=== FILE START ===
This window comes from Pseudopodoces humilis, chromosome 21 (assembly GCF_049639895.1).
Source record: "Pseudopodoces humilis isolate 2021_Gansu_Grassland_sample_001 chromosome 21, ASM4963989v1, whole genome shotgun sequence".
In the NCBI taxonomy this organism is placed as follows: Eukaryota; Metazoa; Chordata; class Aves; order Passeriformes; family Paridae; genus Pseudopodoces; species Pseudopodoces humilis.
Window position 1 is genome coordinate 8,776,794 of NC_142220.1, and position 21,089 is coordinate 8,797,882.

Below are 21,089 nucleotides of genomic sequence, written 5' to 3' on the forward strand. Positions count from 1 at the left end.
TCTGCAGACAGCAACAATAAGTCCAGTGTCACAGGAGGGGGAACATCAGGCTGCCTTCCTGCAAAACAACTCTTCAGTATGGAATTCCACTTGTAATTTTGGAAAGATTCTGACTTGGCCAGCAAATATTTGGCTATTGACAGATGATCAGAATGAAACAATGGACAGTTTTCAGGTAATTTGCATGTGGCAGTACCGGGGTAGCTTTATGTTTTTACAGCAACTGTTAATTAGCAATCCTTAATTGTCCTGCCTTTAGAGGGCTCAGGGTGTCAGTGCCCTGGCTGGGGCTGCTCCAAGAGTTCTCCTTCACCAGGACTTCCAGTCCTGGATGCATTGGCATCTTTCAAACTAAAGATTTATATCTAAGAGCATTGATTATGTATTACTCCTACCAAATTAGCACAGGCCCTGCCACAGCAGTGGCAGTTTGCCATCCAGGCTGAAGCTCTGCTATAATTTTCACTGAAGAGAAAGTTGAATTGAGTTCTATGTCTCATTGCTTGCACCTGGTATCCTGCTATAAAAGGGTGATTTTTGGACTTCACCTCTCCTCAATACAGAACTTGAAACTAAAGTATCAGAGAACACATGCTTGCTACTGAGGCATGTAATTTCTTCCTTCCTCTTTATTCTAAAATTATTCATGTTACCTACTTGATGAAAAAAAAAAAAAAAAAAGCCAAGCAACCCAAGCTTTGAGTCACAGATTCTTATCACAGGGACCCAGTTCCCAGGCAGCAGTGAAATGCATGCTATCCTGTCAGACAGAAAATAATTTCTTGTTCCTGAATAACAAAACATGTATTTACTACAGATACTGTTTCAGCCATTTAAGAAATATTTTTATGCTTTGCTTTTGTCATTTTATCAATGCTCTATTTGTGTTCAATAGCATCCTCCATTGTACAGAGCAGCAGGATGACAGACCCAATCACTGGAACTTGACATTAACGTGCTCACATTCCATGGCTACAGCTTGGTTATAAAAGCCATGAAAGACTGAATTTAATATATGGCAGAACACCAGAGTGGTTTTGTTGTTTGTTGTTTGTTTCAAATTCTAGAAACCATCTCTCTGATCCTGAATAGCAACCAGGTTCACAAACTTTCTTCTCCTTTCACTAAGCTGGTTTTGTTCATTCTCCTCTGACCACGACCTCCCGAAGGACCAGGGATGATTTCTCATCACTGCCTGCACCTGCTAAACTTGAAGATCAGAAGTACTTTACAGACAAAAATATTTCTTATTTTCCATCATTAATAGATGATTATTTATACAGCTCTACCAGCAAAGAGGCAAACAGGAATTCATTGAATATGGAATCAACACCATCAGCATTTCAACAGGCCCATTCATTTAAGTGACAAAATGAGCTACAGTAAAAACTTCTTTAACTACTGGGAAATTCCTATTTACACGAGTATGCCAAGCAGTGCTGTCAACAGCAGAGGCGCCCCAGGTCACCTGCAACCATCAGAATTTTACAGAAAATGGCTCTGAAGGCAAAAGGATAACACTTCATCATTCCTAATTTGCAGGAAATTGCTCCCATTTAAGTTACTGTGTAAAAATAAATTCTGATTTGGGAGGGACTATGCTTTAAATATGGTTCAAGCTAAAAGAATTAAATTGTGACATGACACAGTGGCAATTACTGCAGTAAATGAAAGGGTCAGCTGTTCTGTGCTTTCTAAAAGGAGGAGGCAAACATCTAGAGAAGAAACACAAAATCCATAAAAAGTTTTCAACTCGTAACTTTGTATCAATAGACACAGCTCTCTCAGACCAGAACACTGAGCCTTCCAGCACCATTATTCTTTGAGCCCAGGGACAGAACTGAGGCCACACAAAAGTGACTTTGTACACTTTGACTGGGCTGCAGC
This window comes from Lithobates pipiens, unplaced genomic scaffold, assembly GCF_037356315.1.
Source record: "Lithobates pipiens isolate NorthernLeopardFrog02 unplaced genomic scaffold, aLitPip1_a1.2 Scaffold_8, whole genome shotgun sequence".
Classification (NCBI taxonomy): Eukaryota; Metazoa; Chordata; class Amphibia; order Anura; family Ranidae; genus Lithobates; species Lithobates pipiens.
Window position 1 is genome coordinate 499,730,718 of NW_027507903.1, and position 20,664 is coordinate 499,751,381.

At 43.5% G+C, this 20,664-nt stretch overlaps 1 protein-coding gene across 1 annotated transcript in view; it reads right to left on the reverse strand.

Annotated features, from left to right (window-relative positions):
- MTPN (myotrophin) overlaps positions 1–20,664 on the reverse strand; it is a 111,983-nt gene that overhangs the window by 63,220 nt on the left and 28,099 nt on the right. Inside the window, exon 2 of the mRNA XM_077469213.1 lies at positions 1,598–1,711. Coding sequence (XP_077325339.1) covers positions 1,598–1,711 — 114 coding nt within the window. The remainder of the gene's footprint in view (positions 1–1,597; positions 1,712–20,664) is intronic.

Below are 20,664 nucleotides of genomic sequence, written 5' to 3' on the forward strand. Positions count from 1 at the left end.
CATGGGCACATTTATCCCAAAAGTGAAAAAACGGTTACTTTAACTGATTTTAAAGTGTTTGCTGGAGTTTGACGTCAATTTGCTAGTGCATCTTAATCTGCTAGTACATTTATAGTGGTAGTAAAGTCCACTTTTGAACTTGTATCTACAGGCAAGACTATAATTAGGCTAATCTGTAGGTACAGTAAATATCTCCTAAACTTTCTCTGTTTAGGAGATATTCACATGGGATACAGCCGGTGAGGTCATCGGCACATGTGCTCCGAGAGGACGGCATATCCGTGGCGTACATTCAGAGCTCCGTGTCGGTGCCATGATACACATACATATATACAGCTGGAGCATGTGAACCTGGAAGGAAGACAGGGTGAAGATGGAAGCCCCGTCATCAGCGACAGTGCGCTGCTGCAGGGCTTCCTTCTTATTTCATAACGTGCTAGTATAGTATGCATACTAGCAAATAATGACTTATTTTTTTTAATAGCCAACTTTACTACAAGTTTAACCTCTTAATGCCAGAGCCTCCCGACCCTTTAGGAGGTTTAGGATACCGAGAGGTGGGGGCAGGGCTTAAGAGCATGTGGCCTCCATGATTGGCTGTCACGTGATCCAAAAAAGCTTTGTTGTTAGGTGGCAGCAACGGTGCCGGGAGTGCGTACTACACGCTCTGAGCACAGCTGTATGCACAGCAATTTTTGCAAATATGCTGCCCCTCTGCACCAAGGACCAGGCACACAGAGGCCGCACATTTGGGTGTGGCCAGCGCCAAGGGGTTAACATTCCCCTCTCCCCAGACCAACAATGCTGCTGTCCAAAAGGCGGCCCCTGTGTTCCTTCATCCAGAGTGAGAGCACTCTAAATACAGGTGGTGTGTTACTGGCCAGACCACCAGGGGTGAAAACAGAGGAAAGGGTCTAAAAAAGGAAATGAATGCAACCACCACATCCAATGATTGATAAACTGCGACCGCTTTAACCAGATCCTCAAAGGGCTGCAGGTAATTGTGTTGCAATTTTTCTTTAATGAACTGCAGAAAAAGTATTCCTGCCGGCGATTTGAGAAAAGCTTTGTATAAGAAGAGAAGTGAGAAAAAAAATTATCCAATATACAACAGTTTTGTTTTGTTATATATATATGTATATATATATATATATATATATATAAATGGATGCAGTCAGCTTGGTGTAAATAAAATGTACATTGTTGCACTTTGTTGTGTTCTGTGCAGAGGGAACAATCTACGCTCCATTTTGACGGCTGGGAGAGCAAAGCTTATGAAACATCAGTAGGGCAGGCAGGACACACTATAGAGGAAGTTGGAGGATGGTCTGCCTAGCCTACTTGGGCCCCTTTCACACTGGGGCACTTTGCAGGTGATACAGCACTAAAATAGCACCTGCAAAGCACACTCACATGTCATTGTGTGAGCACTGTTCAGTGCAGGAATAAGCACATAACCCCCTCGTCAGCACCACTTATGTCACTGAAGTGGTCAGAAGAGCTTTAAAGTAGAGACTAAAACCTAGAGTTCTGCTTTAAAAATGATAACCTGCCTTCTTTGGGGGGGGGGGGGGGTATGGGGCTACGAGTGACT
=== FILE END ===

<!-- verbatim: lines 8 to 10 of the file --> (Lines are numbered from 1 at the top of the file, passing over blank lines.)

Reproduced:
Source record: "Lithobates pipiens isolate NorthernLeopardFrog02 unplaced genomic scaffold, aLitPip1_a1.2 Scaffold_8, whole genome shotgun sequence".
Classification (NCBI taxonomy): Eukaryota; Metazoa; Chordata; class Amphibia; order Anura; family Ranidae; genus Lithobates; species Lithobates pipiens.
Window position 1 is genome coordinate 499,730,718 of NW_027507903.1, and position 20,664 is coordinate 499,751,381.